Wildcats blanked by Lowell in Hockey East final
BOSTON – In the wake of its semifinal win over Providence, a smiling Dick Umile spoke endearingly of his University of New Hampshire hockey team, which had grinded its way to 22 wins and the Hockey East championship game through a series of injuries, slumps and, eventually, a few tilts that turned into must-wins.
“This team here,” said the coach, “is a special team.”
At various points he praised the team’s leadership, its effort, its commitment, pointing toward a playoff run the saw the Wildcats eliminate Northeastern and Providence, a pair of national-tourney hopefuls. He said he enjoyed coaching this club, his 24th edition, and all of those qualities might’ve given it a chance to do something special if they could find a way to get into the NCAA tournament themselves.
But that opportunity will not be forthcoming.
Instead, UNH’s season is over after UMass-Lowell simultaneously dashed New Hampshire’s hopes of both a national bid and a Hockey East title with an impressive 4-0 triumph before 12,051 at TD Garden – the River Hawks repeat championship finishing the Wildcats’ season prior to selection Sunday for the second time in three years.
“I’m very pleased with the way my team played tonight,” Umile said. “You may not believe that with a 4-0 loss, but I thought they played well, moved the puck, and things just didn’t happen for us tonight.”
Despite its 22 wins, UNH began the night knowing the PairWise Rankings made clear that the ‘Cats needed to win their first league title in 11 years in order to extend their season, and they came out with an according sharpness. Through 10 minutes they arguably had the better of the play.
However, 12:12 into the action, Lowell took advantage of a UNH misplay to take the initial lead – and the game tilted instantly. It seemed an innocuous play, really, but goalie Casey DeSmith couldn’t cover the soft bouncer Joseph Pendenza floated into the crease, and A.J. White was there to bury the miscue.
Barely three minutes later DeSmith briefly appeared to redeem himself, making a sensational sprawling save on Pendenza after White forced a turnover in the UNH defensive zone, though the resulting rebound found the stick of Josh Holmstrom, who whipped it to the twine to put the River Hawks up 2-0.
And that, history said, was practically a death sentence for UNH’s season. Built around disciplined defense and elite goaltending, the River Hawks entered the tilt 17-0-3 when leading after a period – and, furthermore, at that point nobody had scored against Lowell goalie Connor Hellebuyck on the Garden ice in his last nine and a half periods.
“They’re a great defensive team,” said UNH captain Eric Knodel. “They play their systems; their defense blocks every shot. They do a great job making sure their goalie gets the easy saves.”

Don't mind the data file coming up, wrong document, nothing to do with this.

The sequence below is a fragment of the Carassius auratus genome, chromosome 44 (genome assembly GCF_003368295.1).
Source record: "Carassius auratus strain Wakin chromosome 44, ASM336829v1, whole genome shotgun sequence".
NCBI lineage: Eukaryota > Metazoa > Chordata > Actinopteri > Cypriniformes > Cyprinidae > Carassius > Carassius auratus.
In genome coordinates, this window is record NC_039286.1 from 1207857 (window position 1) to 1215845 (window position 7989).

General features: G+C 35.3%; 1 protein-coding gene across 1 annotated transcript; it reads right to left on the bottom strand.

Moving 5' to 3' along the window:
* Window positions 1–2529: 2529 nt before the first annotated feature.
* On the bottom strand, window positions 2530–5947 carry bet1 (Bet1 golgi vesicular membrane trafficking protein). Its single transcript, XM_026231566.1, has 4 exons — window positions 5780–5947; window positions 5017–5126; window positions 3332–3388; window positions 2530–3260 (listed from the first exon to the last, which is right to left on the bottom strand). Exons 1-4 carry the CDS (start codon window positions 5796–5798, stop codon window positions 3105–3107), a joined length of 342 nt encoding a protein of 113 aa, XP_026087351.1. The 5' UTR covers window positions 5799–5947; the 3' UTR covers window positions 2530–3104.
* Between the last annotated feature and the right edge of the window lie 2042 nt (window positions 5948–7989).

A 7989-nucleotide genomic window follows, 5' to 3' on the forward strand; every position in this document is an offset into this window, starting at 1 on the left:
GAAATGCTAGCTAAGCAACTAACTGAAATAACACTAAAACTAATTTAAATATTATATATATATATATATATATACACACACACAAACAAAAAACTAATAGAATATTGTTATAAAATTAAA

The climb facing the Wildcats was steep. And it got steeper in the second. Three minutes in, Joe Gambardella beat DeSmith from between the faceoff dots after joining as the trailer on a rush up the ice, then the lead ballooned to 4-0 with 77 seconds left in the middle stanza, when Jake Suter tipped home White’s shot during a Lowell power play.
By that point reality was setting in quickly, the only question seeming to be whether Hellebuyck would notch his second consecutive Hockey East final shutout (he did), his second straight tournament MVP award (he did, unanimously), and how long his Garden invincibility would last (it’s ongoing at 230 minutes, 1 second). There was some excitement in the third: Pendenza had a goal waved off for using a high stick; UNH’s Harry Quast pinged the crossbar; DeSmith denied Pendenza on a penalty shot; Wildcat Jay Camper had a golden chance blocked by a defenseman’s stick on the way to an open net; then senior Jeff Wyer took over for DeSmith with 5:09 left.
But any drama was momentary because the result – and UNH’s fate -- had long been decided. The Wildcats continued playing hard, and hung tough enough that at the end of the night there was hardly a discrepancy between the two sides in terms of shots on goal (35-30, UML), though they were skating the final shifts of a campaign was never short on challenges.
“It’s been a great couple of weeks,” Knodel said. “We always knew from the start of the year we had a great team. The kids in that locker room are unbelievable. We knew we could do something special – we hit a couple bumps in the middle of the season there – but we battled through it, tried to stay positive and keep going.”
On top of competing in their typically loaded league, the ‘Cats opened with nonconference games against Minnesota and Michigan. They traveled to face a ranked Rensselaer team, and also faced quality foes like Cornell and Union.
The hope was that such a challenging schedule would give UNH a boost in the RPI and PairWise rankings that helped the selection committee seed the national tournament, though the Wildcats never fully recovered from a 1-5-1 start. They did wind up 22-18-1, and that included winning six of eight games to earn a spot in Saturday’s final.
But ultimately that’s where things ended for the Wildcats, one win shy of doing something special.
“The difficult part is it’s a team with great chemistry. We wanted to keep going,” Umile said. “Not only were they winning, and playing hard, but we were enjoying it and having fun doing it. It’s tough for the season to end.”